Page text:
Given that at this very moment, the music industry is currently retooling their product outlet into the online digital music download and streaming service realm, will the open reel tape go down in history as the best domestic music recording and playback format ever?
By: Ringo Bones
With the music industry now too busy to profit from the recent success of post Napster legalized online digital music download and music streaming sites like Pandora, Spotify and We7 over physical media, many true-blue hi-fi enthusiasts and serious audiophiles now wonder if one asks which domestic music format has a better sound quality than the good old vinyl LP – more often than not – they will be answered with the open reel tape. But is this symptomatic of the apparent lack of innovation in the music industry?
Here in South East Asia, SACD and 24-bit 192-KHz sampled DVD Audio became as ubiquitous as hen’s teeth since 2005. I mean have you ever seen a Judas Priest or Ozzy Osbourne greatest hits compilation on SACD discs released by Sony Records on your local record store, never mind the Tower records and HMV here in Singapore and Hong Kong? And those “software doodads” supposedly to make your digital music downloads sound better than vinyl LPs - like the Burwen Bobcat – quite pricey at the time when I last saw it being demonstrated around Hong Kong and Singapore back in 2007 seemed to vanish without a trace back in 2011 with no cost-competitive alternative being offered. When it comes to “better-than-CD-music”, your only choice here in SE Asia are those weekend audiophile swap-meets where used vinyl and – if luck allows – used mint condition prerecorded open reel tapes are traded in a flea-market style setting.
Commercially-produced prerecorded open reel stereo tapes for domestic use adopted the quarter-track – i.e. playable in both directions – format and companies like Barclay-Crocker gladdened the hearts of audiophiles by issuing many fine tapes right up to the demise of the format in 1986. Sadly, I only have 4 Barclay-Crocker style prerecorded open reel tapes – Lionel Richie’s Can’t Slow Down, Bon Jovi’s Slippery When Wet, An RCA Classical Music recording/compilation titled Music For Frustrated Conductors that came with a conductor’s baton in its packaging (I wonder how will RCA package this album for cassette or CD format?) and an Ampex open reel alignment / test-tape that came with the Teac X-3 Open-Reel Tape Deck I bought in a swap meet back in 1998. Sound wise, prerecorded open reel tapes have much more air and space in their recorded acoustic when compared to their vinyl equivalents. Though the open reel version of Bon Jovi’s Slippery When Wet have a definite DAT (as in 16-Bit 48-KHz sampled Digital Audio Tape mastered) timbre.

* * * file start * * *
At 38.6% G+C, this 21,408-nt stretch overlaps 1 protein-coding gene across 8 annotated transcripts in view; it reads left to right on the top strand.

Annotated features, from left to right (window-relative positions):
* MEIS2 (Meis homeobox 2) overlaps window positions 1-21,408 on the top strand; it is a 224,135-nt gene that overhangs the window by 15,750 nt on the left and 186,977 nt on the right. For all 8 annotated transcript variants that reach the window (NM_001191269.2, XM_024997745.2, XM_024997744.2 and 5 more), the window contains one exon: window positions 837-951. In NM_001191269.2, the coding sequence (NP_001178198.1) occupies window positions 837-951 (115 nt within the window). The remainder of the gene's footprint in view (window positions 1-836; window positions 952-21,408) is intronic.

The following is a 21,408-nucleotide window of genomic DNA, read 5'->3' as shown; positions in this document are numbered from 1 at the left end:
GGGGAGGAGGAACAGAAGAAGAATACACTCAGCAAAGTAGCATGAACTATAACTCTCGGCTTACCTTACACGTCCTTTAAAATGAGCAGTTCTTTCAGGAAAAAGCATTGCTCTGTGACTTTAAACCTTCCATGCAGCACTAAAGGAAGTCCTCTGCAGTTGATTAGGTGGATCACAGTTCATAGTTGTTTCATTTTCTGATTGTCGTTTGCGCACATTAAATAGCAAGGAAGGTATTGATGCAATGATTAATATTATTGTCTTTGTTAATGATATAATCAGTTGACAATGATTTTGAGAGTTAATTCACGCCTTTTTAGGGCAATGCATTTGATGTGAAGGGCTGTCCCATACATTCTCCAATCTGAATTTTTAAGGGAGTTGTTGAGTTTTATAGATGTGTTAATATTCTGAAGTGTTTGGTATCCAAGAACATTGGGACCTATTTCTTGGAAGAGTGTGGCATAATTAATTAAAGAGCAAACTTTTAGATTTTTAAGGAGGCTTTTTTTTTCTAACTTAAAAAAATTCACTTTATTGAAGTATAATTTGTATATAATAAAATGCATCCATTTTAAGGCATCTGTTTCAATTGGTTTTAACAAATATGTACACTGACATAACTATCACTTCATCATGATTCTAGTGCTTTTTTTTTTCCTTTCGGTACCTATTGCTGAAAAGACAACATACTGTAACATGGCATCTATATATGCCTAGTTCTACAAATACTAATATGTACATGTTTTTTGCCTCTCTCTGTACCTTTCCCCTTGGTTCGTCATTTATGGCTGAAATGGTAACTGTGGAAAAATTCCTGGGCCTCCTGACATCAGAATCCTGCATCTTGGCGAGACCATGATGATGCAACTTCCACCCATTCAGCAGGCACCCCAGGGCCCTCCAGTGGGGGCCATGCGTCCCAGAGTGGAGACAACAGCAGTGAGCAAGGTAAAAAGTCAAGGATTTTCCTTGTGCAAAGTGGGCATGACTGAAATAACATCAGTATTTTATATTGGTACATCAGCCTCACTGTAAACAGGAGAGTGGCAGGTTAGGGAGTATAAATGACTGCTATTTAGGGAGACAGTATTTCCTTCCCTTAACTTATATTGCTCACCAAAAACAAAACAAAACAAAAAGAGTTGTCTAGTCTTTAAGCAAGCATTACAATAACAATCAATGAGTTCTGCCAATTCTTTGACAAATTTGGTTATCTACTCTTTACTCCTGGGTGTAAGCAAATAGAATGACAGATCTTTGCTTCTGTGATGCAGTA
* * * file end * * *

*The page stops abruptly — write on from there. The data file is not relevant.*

Back in the mid 1990s, even a dog-eared condition but functionally perfect two speed - as in playable at 3 3/4 i.p.s. and 7 1/2 i.p.s. quarter track open reel tape decks started to fetch second-hand prices way above their Blue-Book resale values. “Notorious” examples are the Revox B77 and A77 open reel tape decks, models from Sony and Akai that dates from the early 1980s – and the Philips Black Tulip Open Reel Tape Deck, a superbly built 3-head machine (like the Teac X-3) that never really took off in its day started selling at over 200 US dollars. Vacuum-tube based tweaks could easily drive the second-hand sale price into the 1,000 US dollar price range.
If you think listening to prerecorded Barclay-Crocker Open Reel Tape albums on your two-speed quarter-track stereo open reel tape deck is an adventure in itself this day and age, just wait when you try to record live music being performed by your local wunderkind in one. Believe it or not, an intrepidly diligent open reel tape enthusiasts can still find an unopened Scotch 111 blank open reel tape in most weekend audiophile swap meets here in SE Asia. The Scotch 111 open reel tape was often described by seasoned live recording enthusiasts as a “hoary old product” - even in the 1960s part of the Golden Age of Stereo because it had the history that descended linearly from the infancy of tape recording in the United States. Probably as far back as the post-World War II half of 1945 when Jack Mullin of 3M bought one of those “captured” Nazi-era German-made open reel tape recorders back to America to be demonstrated in front of the general public and prospective audiophiles in San Francisco.
During the Golden Age of Stereo, not even the creator and manufacturer of the Scotch 111 open reel tape, the 3M Company, would argue that it was an “outstandingly good tape”. There were certainly other products available that offered much greater potential performance when it was finally discontinued around the latter half of the 1970s. But for a long time, the Scotch 111 reigned as the standard tape – because according to first-hand users – it was fairly consistent and widely available and it was the direct evolutionary heir to the first American ventures into magnetic recording. Open reel tape deck recorders worldwide were adjusted to suit the Scotch 111’s characteristics and when you were in doubt as to what open reel tape to use for a particular recording application, you could almost always fall back on the old Scotch 111 with a reasonable expectation of getting the magnetic recording job done adequately.